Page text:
It seems the folks in Boulder ran out of speaking options, because they signed up one of the mast famous alums to put the grads through one more boring lecture. Kirk Bohls in the Austin American-Statesman reports:
"Does anybody listen at commencement speeches?" said Tom Purtzer, who left Arizona State eight hours shy of a degree. "They're kids. It's not like they're paying attention. You're so excited to just get out."
Irwin gets it. As he puts it, "they get a piece of paper and good friends. You don't know what you take away until you look back years later when you have to ask, 'Did I apply myself?' "
He did, and he still is.
Following the advice he received from former Supreme Court associate justice Sandra Day O'Connor, Irwin plans to follow his heart and say what he really feels. So he'll get something off his chest to the cap-and-gown crowd.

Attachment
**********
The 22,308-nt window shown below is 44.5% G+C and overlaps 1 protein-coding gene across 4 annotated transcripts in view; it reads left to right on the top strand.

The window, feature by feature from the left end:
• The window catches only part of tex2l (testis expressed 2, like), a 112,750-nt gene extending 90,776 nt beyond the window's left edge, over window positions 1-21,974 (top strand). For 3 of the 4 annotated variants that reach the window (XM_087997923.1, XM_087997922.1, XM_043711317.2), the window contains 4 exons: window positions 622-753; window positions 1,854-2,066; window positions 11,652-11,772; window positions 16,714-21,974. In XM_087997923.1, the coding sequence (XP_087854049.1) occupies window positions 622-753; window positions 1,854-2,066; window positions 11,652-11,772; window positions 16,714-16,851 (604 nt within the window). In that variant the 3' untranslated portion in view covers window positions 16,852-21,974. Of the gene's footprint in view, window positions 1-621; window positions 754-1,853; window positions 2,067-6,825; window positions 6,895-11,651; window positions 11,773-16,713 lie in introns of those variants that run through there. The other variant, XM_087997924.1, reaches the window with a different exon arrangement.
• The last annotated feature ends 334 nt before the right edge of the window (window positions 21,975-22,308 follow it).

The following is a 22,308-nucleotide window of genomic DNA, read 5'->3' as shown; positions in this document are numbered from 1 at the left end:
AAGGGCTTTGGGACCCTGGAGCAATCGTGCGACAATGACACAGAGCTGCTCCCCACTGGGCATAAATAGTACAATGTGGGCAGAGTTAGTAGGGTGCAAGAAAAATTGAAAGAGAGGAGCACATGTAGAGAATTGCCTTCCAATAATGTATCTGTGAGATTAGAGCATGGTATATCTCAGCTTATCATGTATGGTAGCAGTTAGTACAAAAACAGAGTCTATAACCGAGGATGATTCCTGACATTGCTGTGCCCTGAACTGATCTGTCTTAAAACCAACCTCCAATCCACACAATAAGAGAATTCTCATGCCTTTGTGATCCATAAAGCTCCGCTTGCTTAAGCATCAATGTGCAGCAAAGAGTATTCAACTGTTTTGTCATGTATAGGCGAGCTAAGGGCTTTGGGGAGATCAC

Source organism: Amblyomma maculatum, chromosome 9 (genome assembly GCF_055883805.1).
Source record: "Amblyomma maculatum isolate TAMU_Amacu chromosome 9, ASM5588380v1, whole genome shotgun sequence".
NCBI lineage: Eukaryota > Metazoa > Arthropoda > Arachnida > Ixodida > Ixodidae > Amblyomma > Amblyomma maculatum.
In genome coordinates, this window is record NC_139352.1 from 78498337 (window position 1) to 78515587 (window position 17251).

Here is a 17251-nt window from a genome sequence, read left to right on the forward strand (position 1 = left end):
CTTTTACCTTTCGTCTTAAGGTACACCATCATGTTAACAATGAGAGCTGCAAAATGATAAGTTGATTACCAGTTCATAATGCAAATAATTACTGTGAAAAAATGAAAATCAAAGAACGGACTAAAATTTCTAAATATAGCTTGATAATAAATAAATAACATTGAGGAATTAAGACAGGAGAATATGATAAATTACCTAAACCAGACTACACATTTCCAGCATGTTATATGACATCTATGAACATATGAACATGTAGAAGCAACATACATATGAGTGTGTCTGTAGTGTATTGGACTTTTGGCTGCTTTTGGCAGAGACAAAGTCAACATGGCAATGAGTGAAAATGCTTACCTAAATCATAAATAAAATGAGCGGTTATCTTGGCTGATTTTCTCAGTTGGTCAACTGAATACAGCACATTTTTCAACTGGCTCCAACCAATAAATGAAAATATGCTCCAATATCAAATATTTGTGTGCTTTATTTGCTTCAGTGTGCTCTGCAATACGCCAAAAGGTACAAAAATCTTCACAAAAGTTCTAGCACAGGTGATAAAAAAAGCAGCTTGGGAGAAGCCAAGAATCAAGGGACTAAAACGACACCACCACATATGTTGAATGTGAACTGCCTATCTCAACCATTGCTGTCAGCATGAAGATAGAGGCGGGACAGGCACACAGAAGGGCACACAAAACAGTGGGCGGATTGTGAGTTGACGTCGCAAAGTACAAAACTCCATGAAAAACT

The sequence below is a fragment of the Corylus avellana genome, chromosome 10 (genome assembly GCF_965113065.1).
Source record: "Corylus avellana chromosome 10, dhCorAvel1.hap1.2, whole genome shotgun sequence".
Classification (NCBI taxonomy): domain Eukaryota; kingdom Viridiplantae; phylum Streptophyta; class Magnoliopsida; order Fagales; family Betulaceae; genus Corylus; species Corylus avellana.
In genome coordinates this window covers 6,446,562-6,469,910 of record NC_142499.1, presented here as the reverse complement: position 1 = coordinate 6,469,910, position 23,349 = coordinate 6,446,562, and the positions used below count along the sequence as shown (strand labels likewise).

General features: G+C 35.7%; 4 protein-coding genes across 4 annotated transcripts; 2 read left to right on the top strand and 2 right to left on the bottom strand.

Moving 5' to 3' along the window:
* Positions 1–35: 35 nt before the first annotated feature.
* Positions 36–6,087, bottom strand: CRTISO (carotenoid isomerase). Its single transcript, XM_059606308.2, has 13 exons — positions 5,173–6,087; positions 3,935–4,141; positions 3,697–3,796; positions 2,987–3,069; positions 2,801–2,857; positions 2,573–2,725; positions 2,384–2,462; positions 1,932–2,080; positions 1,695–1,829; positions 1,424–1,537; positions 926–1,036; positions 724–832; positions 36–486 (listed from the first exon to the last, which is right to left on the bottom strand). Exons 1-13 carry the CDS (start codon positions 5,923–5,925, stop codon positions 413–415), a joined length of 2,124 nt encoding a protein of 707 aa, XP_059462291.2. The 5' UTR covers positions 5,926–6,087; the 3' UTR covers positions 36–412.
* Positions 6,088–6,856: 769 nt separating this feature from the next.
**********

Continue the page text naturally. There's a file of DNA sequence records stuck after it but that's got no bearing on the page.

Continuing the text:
Respect your elders.
"I'm going to talk about respect," he said. "That's something young people don't do very often."
Oh how I have missed Scott Hoch:
Hoch applauded Irwin for the high honor of joining the elite company of those who give commencement addresses, a list as diverse as Steve Jobs and Billie Jean King. Hoch graduated as well — "I'm one of the few" — completing his communications degree at Wake Forest in 4 1/2 years when the dean convinced him to give up the notion of an economics major because of the demands of travel with college golf.
He takes mild exception to the fact that Arnold Palmer gave the headliner speech at Wake Forest in 2005. Arnie had an army but no diploma.
"My feeling is you shouldn't give it unless you graduate," the candid Hoch said. "But Arnold's Arnold. People probably would get more out of his speech."